Student debt cancellation: What it means for borrowers and the midterm elections


Jake Wilsted

Biden’s plan can forgive $10,000 to $20,000 dollars in student loan debt. Graduated and current college students can soon apply for debt forgiveness.

Jake Wilsted, News Editor

President Joe Biden announced a plan to forgive $10,000 to $20,000 in student loans in August, fulfilling a promise made on the campaign trail.

This action by the president caused numerous questions to surface. What are the aspects of Biden’s student loan forgiveness plan? Who does it benefit? How will this impact the economy? Does this influence voters?

The Biden Administration not only proposed a plan to provide relief for current borrowers but also future ones. First, Biden plans to forgive $10,000 to $20,000 for borrowers that make under $125,000 a year. He will also extend the pause on federal student loan payments until the end of this year. 

The Department of Education is also looking to lift the burden off future borrowers by drafting an income-based payment program. This plan would allow borrowers to pay a percentage of their discretionary income–income left over after necessities are paid–back to the government at a rate of 5%.

Reactions to this student debt cancellation plan are mixed. In a poll of about 2,000 registered voters, only 48% of voters approved of Biden’s plan, while 9% were unsure.

Rachel Hart, a teacher at Pleasant Valley High School, has student loans and plans on applying for the forgiveness plan. Hart explains that she appreciates the federal support in paying back student loans. “We are all relieved because college is expensive. It helps a lot,” she said.

The controversy of student loan forgiveness has many wondering how this could impact midterm elections. Brent Keemle, a social studies teacher and advisor of Pleasant Valley’s Students for Political Action club, does not think Biden’s plan will have much of an effect on the turnout of voters or the results of the November 2022 midterm elections. “I could see a marginal increase in the turnout for voting. [Biden’s] measure is something that ultimately angers and frustrates both sides of the debate,” he said.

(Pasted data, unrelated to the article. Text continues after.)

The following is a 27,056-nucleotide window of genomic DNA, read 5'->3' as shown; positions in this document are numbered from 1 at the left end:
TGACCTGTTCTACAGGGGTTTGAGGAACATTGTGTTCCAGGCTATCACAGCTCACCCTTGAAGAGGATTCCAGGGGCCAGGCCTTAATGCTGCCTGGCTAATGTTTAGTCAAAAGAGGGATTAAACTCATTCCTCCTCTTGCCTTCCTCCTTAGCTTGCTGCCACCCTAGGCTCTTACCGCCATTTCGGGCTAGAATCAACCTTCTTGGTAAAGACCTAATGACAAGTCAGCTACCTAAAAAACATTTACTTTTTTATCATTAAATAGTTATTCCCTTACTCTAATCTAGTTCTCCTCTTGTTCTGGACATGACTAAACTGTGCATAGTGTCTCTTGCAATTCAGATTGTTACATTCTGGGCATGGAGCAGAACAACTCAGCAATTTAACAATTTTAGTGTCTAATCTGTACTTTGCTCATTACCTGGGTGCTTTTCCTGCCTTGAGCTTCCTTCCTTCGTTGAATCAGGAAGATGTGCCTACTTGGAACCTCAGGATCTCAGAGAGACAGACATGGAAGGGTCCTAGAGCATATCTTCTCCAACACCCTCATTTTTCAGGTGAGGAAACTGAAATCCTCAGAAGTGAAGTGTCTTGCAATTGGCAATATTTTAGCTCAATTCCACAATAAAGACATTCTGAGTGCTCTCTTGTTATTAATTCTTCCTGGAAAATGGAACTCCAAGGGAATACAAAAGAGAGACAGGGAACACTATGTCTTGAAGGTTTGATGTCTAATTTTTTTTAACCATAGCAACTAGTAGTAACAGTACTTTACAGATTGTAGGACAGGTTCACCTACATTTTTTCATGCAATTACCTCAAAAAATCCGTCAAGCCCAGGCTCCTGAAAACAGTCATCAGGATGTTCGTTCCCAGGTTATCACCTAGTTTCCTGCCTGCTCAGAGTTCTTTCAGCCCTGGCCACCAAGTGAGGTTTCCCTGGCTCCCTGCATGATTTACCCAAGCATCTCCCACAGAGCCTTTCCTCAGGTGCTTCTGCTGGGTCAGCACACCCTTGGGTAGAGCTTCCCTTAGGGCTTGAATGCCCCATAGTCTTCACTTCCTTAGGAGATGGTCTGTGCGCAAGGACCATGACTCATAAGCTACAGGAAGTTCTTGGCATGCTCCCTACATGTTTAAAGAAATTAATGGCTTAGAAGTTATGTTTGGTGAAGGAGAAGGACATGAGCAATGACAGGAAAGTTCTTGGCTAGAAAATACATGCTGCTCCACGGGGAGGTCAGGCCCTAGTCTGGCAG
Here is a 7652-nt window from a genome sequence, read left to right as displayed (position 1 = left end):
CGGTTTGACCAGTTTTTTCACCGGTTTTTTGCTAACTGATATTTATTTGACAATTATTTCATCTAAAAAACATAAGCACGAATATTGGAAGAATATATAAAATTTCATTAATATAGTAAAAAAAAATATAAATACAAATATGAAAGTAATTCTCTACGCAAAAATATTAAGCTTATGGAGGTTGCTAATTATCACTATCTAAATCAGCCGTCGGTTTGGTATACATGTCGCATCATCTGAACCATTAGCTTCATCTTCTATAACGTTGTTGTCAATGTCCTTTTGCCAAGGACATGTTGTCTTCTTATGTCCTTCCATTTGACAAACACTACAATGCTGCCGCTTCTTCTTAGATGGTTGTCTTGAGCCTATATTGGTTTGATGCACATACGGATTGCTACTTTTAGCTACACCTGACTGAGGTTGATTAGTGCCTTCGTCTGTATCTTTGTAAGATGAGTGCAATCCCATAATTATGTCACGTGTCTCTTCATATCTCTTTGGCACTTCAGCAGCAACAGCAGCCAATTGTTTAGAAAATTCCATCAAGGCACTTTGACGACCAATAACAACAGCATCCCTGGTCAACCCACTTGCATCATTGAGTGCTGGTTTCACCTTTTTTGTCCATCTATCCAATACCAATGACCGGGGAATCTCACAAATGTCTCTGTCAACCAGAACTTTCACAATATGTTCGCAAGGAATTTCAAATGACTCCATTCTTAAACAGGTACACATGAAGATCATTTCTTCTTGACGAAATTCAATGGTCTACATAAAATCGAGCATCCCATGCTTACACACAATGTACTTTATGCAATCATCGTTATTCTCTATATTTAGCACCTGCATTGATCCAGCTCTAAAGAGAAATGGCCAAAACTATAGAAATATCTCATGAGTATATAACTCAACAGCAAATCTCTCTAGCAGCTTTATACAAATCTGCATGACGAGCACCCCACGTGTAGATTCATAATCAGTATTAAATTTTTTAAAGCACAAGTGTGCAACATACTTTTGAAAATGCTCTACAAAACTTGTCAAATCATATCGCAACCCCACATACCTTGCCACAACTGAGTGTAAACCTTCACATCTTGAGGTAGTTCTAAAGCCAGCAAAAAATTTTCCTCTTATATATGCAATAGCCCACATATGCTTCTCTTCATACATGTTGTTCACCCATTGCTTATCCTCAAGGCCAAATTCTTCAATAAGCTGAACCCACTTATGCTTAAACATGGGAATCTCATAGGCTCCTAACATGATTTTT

While the student loan forgiveness plan does not directly apply to everyone, any scenario involving the forgiveness of debt will impact the economy. The possible forgiveness of loans of up to 45 million borrowers is a considerable amount of money given back to Americans by the government. 

Philip George, an economics teacher at Pleasant Valley, explained the impact that student loan forgiveness may have on the local economy, “The [impact on the] local economy will depend on how many people will get loan forgiveness. As people have more money, they tend to spend more money. It pushes prices up and increases demand for products,” he said.

The future of student loan forgiveness is uncertain. Midterm elections will have little effect on the future of student loans as the forgiveness plan is an act of the president and not of Congress. However, Keemle does not think that student debt is the problem that needs addressing. 

“I would argue student loan forgiveness is a symptom of a larger issue which is the increasing cost of secondary and postsecondary education. While forgiving debt is nice for people who receive it, you really need to address the rising cost of tuition. You’re not solving the root issue,” Keemle shared.

While many questions are yet to be answered, many students from Pleasant Valley High School and across the country will be taking out student loans for the coming year. While the future of student debt is uncertain, student debt is likely to remain a voting issue for those who take on loans to pay for postsecondary education.